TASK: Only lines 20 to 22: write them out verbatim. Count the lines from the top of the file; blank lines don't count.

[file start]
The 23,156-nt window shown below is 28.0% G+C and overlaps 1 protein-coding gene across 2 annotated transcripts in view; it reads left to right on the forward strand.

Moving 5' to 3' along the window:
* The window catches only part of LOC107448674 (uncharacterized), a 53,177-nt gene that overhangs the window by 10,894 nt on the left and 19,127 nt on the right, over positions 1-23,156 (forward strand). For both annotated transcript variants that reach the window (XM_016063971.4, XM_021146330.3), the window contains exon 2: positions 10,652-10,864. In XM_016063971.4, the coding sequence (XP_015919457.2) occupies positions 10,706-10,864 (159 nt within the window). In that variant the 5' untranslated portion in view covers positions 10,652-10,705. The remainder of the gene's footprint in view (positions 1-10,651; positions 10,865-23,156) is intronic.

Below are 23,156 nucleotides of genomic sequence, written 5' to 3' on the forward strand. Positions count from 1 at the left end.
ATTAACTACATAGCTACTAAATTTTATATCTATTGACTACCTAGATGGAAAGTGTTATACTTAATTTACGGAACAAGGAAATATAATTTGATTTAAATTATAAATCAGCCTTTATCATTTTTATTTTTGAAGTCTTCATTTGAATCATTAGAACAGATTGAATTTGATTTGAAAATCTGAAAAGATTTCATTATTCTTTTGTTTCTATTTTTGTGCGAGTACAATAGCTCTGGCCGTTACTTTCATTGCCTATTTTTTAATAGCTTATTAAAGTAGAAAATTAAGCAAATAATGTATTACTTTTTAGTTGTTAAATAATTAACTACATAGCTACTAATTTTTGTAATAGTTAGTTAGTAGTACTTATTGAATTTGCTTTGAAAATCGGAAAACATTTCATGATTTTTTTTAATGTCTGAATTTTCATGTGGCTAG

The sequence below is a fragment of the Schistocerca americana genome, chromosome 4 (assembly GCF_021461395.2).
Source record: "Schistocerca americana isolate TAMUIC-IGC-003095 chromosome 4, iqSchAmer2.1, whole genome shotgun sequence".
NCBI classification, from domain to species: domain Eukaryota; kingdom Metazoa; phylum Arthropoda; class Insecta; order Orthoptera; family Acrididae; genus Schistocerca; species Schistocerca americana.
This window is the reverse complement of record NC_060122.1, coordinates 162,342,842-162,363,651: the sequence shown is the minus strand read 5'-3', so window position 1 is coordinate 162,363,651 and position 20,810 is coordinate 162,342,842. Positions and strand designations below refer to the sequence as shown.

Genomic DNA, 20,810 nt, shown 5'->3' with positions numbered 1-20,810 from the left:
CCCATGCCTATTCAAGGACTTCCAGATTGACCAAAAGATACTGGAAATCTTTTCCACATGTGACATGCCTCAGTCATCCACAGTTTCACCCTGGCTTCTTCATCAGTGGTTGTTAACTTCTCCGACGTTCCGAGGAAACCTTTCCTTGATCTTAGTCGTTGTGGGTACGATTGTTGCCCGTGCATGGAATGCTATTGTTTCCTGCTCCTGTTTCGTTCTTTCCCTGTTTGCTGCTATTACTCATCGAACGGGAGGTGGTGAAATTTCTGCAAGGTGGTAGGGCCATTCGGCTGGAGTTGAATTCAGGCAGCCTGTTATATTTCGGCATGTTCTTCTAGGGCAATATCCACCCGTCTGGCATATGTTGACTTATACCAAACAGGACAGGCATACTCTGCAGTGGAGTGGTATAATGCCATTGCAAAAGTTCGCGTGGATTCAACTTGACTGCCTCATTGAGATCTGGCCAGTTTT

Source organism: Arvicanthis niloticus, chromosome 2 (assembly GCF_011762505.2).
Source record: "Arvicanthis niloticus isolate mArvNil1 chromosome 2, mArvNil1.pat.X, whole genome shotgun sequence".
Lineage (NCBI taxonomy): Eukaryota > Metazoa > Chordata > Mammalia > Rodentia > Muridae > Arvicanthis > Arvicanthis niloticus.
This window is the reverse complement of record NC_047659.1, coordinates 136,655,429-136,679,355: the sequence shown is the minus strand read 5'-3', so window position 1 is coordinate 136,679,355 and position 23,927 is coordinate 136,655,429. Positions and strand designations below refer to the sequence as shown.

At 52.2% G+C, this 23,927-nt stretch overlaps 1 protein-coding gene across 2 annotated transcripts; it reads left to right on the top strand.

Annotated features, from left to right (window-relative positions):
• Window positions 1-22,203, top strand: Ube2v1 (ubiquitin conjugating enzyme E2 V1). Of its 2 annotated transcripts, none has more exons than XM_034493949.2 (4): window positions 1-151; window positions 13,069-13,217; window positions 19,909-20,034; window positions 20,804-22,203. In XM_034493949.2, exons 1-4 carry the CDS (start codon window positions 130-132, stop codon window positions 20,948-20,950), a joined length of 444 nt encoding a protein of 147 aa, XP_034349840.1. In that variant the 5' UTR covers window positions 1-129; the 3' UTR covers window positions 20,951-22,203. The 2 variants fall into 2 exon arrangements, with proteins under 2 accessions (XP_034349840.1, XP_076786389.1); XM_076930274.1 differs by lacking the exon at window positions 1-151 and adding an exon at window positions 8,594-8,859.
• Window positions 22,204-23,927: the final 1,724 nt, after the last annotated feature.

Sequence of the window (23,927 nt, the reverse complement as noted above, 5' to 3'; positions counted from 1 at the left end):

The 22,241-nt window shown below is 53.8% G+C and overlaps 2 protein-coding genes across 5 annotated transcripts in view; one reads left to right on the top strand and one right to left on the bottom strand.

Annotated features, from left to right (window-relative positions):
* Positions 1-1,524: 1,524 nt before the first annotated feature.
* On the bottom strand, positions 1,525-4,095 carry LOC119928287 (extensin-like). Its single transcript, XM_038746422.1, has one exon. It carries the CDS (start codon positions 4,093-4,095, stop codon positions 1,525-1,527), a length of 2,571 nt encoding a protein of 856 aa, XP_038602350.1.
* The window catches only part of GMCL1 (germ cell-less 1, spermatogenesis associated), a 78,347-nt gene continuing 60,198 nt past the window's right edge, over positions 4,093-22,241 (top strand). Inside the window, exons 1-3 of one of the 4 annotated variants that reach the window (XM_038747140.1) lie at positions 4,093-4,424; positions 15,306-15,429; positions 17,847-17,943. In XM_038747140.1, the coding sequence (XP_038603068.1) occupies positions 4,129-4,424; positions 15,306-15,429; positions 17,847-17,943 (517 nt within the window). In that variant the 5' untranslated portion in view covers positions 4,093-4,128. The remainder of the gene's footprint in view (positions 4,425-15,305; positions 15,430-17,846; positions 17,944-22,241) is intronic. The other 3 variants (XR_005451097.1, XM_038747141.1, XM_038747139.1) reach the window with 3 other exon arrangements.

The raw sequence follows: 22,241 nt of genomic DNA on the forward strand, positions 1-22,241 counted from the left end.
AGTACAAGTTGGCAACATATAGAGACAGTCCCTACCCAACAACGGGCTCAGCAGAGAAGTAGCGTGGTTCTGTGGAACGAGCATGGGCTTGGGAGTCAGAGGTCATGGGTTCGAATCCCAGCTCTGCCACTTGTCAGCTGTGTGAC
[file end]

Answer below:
Sequence of the window (23,927 nt, the reverse complement as noted above, 5' to 3'; positions counted from 1 at the left end):

The 22,241-nt window shown below is 53.8% G+C and overlaps 2 protein-coding genes across 5 annotated transcripts in view; one reads left to right on the top strand and one right to left on the bottom strand.

Annotated features, from left to right (window-relative positions):